Call me old fashioned, a dinosaur if you must, but I feel paper maps are useful as far as travel is concerned. My travel plans start with a paper map and when I’m visiting a foreign country, I carry paper maps of the regions my husband and I will travel through. We carry iPhones with access to map apps, always rent a car with GPS when traveling but paper maps have been helpful more times than I can count.
Are paper maps still necessary in this digital age…I think so. When traveling in an unfamiliar area, especially if I’m in a foreign country, I like to have a map with me when driving. If there is a road closure or a temporary detour that the GPS doesn’t know about, a map gives you a big picture of the alternatives. When there has been an accident and traffic is backed up for miles, a map may provide an alternate route.
If you ask directions from a person who doesn’t speak your language, you can just point to where you are headed and they may be able to help you get there.
At the end of a trip, the maps I’ve marked and used are a chronicle of our travel adventures. You may have photos of quaint towns but unless there is a sign or prominent landmark you might forget where you were. If you have a map that is marked with the route you took through those small villages, you will probably be able to figure out exactly where the photo was taken.
If you are going to travel on a large underground metro system, say in Paris for example, you need a map to plan your route before you get on a train. Paris has a smart phone app that maps out a route but you need an Internet connection or data roaming. If not, you can find small paper maps of the metro system at most tourist locations throughout the city that will help you use the metro to get from one point to the other.
When my husband and I start to discuss making another trip to Europe yet are not sure where we want to travel or perhaps we are looking to discover somewhere new, the first thing I do is take out my maps. I have spiral bound atlases of countries often visited. I use large country maps that I can be spread out on a table when trying to plan routes from one destination to another. I also have a file box filled with pages that I’ve printed from Michelin and Google maps I’ve found on the Internet as well as regional and city maps I’ve collected from tourist offices during previous travels.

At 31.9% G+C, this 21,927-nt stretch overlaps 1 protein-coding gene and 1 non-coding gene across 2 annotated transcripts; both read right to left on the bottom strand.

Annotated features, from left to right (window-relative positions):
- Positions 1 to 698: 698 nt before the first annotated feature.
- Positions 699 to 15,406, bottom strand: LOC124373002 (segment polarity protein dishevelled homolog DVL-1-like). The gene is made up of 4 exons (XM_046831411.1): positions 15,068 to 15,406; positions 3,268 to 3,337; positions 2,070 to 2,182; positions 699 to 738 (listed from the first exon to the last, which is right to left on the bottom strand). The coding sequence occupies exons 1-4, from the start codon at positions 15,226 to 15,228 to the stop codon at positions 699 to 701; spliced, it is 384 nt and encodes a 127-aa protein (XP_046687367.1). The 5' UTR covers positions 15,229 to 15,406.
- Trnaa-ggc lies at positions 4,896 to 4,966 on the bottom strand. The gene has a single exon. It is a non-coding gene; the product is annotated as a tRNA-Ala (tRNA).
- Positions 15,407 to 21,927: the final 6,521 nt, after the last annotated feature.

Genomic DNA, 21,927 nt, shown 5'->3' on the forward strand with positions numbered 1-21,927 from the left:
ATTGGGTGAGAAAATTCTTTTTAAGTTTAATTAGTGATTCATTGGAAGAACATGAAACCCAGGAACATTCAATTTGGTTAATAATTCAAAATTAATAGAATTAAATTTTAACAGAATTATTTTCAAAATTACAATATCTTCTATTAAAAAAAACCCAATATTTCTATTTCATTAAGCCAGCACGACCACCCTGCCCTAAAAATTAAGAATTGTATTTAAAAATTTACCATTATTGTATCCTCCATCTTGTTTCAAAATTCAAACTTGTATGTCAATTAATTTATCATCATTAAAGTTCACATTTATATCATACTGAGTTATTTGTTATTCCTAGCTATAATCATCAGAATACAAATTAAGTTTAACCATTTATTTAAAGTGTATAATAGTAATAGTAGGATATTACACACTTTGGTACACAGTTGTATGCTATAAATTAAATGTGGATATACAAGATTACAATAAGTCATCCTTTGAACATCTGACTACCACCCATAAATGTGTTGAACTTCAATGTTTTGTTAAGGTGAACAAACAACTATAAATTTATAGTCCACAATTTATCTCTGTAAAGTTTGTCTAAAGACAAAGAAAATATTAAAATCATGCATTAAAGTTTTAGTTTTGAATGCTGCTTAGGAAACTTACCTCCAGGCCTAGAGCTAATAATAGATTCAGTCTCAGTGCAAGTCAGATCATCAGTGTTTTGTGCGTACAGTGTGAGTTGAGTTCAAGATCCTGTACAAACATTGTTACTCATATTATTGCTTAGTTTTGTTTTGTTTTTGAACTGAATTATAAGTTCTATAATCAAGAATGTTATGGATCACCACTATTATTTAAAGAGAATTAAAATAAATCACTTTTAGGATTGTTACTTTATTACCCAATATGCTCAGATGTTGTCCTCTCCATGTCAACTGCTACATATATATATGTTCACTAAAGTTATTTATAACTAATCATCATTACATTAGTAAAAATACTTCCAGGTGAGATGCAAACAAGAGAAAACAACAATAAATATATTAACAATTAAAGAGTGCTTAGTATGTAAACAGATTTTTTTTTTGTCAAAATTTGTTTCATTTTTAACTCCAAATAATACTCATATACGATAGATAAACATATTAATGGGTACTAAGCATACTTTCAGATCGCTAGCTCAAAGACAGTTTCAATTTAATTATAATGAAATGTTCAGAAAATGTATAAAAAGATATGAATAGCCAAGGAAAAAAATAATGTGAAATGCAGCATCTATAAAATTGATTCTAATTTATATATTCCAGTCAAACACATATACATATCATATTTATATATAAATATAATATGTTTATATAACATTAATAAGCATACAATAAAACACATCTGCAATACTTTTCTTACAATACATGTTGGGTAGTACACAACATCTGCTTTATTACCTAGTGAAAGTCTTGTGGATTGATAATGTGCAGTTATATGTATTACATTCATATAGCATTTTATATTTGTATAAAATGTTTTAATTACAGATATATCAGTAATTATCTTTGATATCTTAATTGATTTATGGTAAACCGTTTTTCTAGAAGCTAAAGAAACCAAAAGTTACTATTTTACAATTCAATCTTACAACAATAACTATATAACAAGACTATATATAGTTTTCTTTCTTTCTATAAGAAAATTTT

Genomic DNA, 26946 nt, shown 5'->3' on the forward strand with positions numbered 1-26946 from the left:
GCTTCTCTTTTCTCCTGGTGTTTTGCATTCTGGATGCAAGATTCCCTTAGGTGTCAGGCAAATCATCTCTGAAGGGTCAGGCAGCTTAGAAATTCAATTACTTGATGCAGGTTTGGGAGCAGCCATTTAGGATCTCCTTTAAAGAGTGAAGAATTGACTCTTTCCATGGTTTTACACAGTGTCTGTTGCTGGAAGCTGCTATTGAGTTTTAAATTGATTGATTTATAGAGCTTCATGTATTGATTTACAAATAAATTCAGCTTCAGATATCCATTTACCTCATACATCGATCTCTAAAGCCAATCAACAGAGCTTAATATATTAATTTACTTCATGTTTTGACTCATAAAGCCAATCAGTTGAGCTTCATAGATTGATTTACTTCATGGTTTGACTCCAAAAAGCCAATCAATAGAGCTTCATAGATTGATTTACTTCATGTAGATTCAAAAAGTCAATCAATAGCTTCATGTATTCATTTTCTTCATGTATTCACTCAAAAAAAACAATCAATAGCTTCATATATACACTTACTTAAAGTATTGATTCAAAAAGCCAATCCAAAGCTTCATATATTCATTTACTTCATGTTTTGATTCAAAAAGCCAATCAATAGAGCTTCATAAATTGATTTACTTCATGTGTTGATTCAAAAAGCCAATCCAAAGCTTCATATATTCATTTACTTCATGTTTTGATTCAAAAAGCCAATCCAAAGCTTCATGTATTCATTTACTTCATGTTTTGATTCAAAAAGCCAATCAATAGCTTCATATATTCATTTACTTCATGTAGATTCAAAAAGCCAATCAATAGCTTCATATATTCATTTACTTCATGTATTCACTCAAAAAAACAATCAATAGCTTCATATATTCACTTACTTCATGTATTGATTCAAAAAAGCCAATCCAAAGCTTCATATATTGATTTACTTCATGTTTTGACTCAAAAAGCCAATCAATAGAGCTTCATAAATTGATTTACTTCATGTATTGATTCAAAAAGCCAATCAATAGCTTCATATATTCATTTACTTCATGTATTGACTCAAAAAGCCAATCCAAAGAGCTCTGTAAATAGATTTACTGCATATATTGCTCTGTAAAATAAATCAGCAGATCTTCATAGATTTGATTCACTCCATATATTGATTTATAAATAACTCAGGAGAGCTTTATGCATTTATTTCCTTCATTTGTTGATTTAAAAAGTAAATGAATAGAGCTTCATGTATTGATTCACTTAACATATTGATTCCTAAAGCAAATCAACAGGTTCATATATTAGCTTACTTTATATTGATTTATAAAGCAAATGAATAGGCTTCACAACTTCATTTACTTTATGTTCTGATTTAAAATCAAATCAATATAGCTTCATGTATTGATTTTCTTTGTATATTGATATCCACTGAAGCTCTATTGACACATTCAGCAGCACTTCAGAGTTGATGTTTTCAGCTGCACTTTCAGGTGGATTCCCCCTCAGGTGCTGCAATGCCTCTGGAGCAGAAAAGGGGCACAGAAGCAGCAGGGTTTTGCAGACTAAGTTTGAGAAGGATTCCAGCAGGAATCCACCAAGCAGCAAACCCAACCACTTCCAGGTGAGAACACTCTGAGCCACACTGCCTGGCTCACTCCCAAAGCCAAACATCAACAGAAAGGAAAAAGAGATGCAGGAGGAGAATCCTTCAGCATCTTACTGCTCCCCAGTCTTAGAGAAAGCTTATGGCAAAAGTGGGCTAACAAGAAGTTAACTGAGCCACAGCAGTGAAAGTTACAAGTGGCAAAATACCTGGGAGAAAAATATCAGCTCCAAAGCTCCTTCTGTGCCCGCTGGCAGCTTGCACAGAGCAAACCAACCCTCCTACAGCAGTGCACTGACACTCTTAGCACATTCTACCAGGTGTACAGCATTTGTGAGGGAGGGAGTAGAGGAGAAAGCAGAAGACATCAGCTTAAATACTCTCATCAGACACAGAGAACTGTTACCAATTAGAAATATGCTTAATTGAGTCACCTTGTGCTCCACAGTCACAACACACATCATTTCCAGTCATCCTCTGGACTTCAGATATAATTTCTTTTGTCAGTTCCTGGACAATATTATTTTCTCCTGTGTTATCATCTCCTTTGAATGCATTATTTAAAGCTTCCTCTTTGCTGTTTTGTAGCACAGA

A paper map such a Michelin map shows road numbers, distances, interchanges, elevations, scenic routes, etc. Explanations of all the numbers and symbols found on the map are listed in a large index. I wish I had looked at my map more closely before traversing the High Blauen Road, indicated by a small red dotted line as a “difficult or dangerous section of road“, on my German Michelin atlas while crossing the mountain outside of Badenweiler, Germany. There are only a couple of roads that I have ridden on that I now say I don’t want to drive on again and that was one of them.
Once decisions have been finalized about where we will be traveling, I create my own personalized map book. I scan and print copies of pages from maps that pertain to our trip. I use transparent colored removable stickers on the maps to mark scenic routes, towns that we want to visit and where our hotel is located. The stickers help tremendously when you take your eyes off the map for a few minutes and then look back trying to find the small spot on the map you are looking for.
I place the individual map pages in plastic sleeves in a binder to create a small, easy to use map book. It is small enough to carry to breakfast where we can discuss our route before we head out to our next destination. While traveling in the car, I have the relevant page that shows exactly where we are traveling that day inside the clear front cover of the book. The map book I’ve made is more convenient to use in the car than trying to unfold and refold a large paper map that sooner or later will start to tear. It is also easier to use than sitting with a heavy, thick map book that covers an entire country when we are only going out on a short day trip to a nearby destination.
I have to say that I love the freedom that digital maps have given me as I get to experience more of the beautiful country back roads we explore while traveling. The car’s GPS will let us know exactly when we need to make a turn rather than me having my eyes always glued to a map so we don’t miss the turn. I also feel very comfortable knowing that I have a good paper map always at my side and feel both are necessary and valuable.
While I know that most of us have cancelled travel plans for the present, it never hurts to think about and work on plans for future trips. I believe it is part of a travelers way of life to dream about where we will go next. Even though we aren’t going to Europe this fall, I’ve been looking at my maps…I wonder if you have been doing the same.
Do you think paper maps are obsolete in this digital age or do you use paper maps when planning a trip as well as when traveling? Are you one of those people that can’t make heads or tails out of a map and would never considering using them? Have you faithfully followed the navigation system on the car you are driving only to end up at a dead end nowhere near where you should be? If you can’t find your destination or may have made a wrong turn following your GPS, do you stop and ask for help if you don’t carry a paper map?
I love the freedom that digital maps have given me as I get to experience more of a scenic route rather than having my eyes glued to a map but I also feel comfortable knowing that I have a good backup always at my side. As far as I’m concerned, paper maps will never be obsolete.